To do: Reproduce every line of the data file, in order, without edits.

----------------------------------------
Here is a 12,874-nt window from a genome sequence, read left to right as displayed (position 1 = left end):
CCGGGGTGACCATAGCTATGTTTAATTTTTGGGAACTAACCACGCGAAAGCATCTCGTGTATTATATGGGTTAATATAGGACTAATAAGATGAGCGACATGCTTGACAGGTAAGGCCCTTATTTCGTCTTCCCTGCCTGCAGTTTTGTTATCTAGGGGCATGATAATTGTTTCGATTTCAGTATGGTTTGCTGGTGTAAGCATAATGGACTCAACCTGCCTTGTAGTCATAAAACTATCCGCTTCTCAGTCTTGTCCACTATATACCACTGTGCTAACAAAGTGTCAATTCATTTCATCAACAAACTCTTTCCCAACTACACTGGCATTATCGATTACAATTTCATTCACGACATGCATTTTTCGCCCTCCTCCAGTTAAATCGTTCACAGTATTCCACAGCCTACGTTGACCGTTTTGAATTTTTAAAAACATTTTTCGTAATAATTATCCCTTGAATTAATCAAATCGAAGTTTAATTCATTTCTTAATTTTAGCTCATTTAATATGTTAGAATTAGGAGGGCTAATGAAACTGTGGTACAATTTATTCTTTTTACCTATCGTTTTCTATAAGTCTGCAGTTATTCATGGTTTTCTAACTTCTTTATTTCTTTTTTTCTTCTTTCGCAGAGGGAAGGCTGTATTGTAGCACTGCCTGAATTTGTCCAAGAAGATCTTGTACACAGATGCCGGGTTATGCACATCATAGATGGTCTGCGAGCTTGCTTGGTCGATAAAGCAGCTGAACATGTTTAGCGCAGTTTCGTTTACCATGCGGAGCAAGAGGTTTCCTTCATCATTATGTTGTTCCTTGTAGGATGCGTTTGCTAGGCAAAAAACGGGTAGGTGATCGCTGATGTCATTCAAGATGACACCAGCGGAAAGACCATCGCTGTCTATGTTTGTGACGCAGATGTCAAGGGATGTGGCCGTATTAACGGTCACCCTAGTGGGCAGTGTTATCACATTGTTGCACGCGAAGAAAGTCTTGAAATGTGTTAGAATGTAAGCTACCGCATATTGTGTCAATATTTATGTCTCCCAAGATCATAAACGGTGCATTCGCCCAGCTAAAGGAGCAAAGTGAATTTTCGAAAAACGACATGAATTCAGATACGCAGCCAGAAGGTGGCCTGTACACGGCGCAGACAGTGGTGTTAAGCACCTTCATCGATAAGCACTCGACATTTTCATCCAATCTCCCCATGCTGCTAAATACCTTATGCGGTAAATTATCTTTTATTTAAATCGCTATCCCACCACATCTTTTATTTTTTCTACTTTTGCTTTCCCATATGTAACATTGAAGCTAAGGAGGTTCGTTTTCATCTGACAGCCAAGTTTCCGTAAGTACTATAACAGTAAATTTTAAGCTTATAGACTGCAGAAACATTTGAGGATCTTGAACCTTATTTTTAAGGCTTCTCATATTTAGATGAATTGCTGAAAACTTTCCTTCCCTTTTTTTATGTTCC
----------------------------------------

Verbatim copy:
Here is a 12,874-nt window from a genome sequence, read left to right as displayed (position 1 = left end):
CCGGGGTGACCATAGCTATGTTTAATTTTTGGGAACTAACCACGCGAAAGCATCTCGTGTATTATATGGGTTAATATAGGACTAATAAGATGAGCGACATGCTTGACAGGTAAGGCCCTTATTTCGTCTTCCCTGCCTGCAGTTTTGTTATCTAGGGGCATGATAATTGTTTCGATTTCAGTATGGTTTGCTGGTGTAAGCATAATGGACTCAACCTGCCTTGTAGTCATAAAACTATCCGCTTCTCAGTCTTGTCCACTATATACCACTGTGCTAACAAAGTGTCAATTCATTTCATCAACAAACTCTTTCCCAACTACACTGGCATTATCGATTACAATTTCATTCACGACATGCATTTTTCGCCCTCCTCCAGTTAAATCGTTCACAGTATTCCACAGCCTACGTTGACCGTTTTGAATTTTTAAAAACATTTTTCGTAATAATTATCCCTTGAATTAATCAAATCGAAGTTTAATTCATTTCTTAATTTTAGCTCATTTAATATGTTAGAATTAGGAGGGCTAATGAAACTGTGGTACAATTTATTCTTTTTACCTATCGTTTTCTATAAGTCTGCAGTTATTCATGGTTTTCTAACTTCTTTATTTCTTTTTTTCTTCTTTCGCAGAGGGAAGGCTGTATTGTAGCACTGCCTGAATTTGTCCAAGAAGATCTTGTACACAGATGCCGGGTTATGCACATCATAGATGGTCTGCGAGCTTGCTTGGTCGATAAAGCAGCTGAACATGTTTAGCGCAGTTTCGTTTACCATGCGGAGCAAGAGGTTTCCTTCATCATTATGTTGTTCCTTGTAGGATGCGTTTGCTAGGCAAAAAACGGGTAGGTGATCGCTGATGTCATTCAAGATGACACCAGCGGAAAGACCATCGCTGTCTATGTTTGTGACGCAGATGTCAAGGGATGTGGCCGTATTAACGGTCACCCTAGTGGGCAGTGTTATCACATTGTTGCACGCGAAGAAAGTCTTGAAATGTGTTAGAATGTAAGCTACCGCATATTGTGTCAATATTTATGTCTCCCAAGATCATAAACGGTGCATTCGCCCAGCTAAAGGAGCAAAGTGAATTTTCGAAAAACGACATGAATTCAGATACGCAGCCAGAAGGTGGCCTGTACACGGCGCAGACAGTGGTGTTAAGCACCTTCATCGATAAGCACTCGACATTTTCATCCAATCTCCCCATGCTGCTAAATACCTTATGCGGTAAATTATCTTTTATTTAAATCGCTATCCCACCACATCTTTTATTTTTTCTACTTTTGCTTTCCCATATGTAACATTGAAGCTAAGGAGGTTCGTTTTCATCTGACAGCCAAGTTTCCGTAAGTACTATAACAGTAAATTTTAAGCTTATAGACTGCAGAAACATTTGAGGATCTTGAACCTTATTTTTAAGGCTTCTCATATTTAGATGAATTGCTGAAAACTTTCCTTCCCTTTTTTTATGTTCC